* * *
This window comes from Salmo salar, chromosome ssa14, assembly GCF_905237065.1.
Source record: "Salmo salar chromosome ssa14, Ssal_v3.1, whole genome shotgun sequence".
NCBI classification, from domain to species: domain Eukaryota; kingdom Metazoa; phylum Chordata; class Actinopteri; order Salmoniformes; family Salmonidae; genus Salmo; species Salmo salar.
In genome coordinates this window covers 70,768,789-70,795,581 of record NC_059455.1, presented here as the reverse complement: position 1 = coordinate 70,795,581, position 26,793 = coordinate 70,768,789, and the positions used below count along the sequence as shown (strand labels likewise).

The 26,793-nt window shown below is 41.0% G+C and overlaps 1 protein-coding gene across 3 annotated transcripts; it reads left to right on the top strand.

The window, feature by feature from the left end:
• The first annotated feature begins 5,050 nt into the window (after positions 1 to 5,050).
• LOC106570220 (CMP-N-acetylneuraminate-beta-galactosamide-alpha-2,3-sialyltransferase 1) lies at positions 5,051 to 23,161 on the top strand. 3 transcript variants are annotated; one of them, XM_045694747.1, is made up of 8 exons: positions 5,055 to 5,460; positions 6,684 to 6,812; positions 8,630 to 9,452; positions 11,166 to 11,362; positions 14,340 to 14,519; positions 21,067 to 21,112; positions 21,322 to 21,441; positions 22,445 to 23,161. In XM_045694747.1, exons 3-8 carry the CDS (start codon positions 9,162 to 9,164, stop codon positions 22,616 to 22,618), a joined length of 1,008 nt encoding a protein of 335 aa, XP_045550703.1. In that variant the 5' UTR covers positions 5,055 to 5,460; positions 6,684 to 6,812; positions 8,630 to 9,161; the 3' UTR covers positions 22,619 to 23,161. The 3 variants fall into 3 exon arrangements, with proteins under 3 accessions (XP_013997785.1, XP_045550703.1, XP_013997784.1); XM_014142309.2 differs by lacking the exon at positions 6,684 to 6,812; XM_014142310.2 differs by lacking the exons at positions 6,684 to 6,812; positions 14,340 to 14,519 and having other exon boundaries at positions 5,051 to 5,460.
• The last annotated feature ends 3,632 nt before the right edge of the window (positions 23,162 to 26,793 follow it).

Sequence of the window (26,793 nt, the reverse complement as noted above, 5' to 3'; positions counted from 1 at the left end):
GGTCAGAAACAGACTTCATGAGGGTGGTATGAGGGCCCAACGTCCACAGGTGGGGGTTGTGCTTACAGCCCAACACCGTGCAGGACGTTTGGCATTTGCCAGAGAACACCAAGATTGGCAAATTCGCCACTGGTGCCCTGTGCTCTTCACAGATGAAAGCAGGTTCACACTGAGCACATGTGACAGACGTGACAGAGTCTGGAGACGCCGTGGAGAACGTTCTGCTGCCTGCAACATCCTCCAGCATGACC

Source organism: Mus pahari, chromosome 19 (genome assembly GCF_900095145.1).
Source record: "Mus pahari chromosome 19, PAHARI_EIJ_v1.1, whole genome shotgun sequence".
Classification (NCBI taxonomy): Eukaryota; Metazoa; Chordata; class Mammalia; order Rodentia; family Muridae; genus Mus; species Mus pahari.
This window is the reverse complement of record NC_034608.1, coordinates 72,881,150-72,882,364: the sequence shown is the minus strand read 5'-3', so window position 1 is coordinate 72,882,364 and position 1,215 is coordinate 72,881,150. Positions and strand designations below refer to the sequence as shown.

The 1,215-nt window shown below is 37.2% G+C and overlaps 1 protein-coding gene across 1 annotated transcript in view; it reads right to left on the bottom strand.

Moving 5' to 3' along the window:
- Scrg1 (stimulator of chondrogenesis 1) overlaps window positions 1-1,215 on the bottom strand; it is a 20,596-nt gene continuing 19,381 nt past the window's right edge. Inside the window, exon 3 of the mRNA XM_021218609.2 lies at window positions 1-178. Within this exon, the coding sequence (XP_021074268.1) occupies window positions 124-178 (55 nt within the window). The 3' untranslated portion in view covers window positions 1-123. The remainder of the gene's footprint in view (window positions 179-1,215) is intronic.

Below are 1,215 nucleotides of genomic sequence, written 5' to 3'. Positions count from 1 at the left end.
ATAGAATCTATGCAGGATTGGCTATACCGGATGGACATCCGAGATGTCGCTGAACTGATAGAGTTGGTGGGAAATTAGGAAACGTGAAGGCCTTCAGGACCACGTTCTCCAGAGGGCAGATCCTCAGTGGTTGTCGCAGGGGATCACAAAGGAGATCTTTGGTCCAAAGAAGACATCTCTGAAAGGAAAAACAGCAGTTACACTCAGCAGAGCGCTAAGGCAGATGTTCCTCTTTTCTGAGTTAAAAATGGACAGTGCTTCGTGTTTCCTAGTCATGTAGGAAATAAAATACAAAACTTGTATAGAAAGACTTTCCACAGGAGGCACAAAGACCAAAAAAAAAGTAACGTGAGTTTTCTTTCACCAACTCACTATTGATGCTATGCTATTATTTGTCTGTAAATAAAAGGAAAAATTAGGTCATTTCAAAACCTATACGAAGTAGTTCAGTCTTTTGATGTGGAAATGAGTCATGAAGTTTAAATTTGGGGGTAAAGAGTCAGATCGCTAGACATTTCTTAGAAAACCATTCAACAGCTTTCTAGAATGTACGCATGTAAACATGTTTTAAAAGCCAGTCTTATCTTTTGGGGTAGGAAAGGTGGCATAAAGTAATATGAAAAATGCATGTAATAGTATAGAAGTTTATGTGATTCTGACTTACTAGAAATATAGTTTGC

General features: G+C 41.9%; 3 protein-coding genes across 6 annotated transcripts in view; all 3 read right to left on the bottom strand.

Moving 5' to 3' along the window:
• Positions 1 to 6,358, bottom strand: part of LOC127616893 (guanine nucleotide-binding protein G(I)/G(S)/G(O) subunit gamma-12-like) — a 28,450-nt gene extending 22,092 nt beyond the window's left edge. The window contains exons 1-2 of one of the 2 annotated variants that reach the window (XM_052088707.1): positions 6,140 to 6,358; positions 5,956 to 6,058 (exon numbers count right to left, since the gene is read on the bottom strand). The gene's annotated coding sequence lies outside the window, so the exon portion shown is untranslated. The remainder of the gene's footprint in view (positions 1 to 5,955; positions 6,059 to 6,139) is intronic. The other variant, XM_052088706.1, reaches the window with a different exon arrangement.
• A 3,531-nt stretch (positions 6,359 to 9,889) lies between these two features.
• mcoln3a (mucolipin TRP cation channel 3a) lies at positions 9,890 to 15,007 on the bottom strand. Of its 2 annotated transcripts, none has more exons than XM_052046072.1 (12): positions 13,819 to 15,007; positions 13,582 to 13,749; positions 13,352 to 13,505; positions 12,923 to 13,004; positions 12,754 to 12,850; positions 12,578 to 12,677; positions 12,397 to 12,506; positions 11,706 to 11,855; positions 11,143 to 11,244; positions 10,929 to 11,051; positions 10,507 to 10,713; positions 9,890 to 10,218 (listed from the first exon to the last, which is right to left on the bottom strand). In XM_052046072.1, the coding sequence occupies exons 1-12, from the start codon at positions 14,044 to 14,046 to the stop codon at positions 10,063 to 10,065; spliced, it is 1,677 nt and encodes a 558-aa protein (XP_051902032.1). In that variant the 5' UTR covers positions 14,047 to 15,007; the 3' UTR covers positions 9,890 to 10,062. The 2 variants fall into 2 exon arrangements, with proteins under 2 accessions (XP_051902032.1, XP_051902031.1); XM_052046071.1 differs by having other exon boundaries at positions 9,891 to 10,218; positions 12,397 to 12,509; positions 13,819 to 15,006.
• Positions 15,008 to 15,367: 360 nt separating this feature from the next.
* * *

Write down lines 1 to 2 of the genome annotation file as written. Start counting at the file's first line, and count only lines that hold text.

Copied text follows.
This window comes from Salmo salar, chromosome ssa14, assembly GCF_905237065.1.
Source record: "Salmo salar chromosome ssa14, Ssal_v3.1, whole genome shotgun sequence".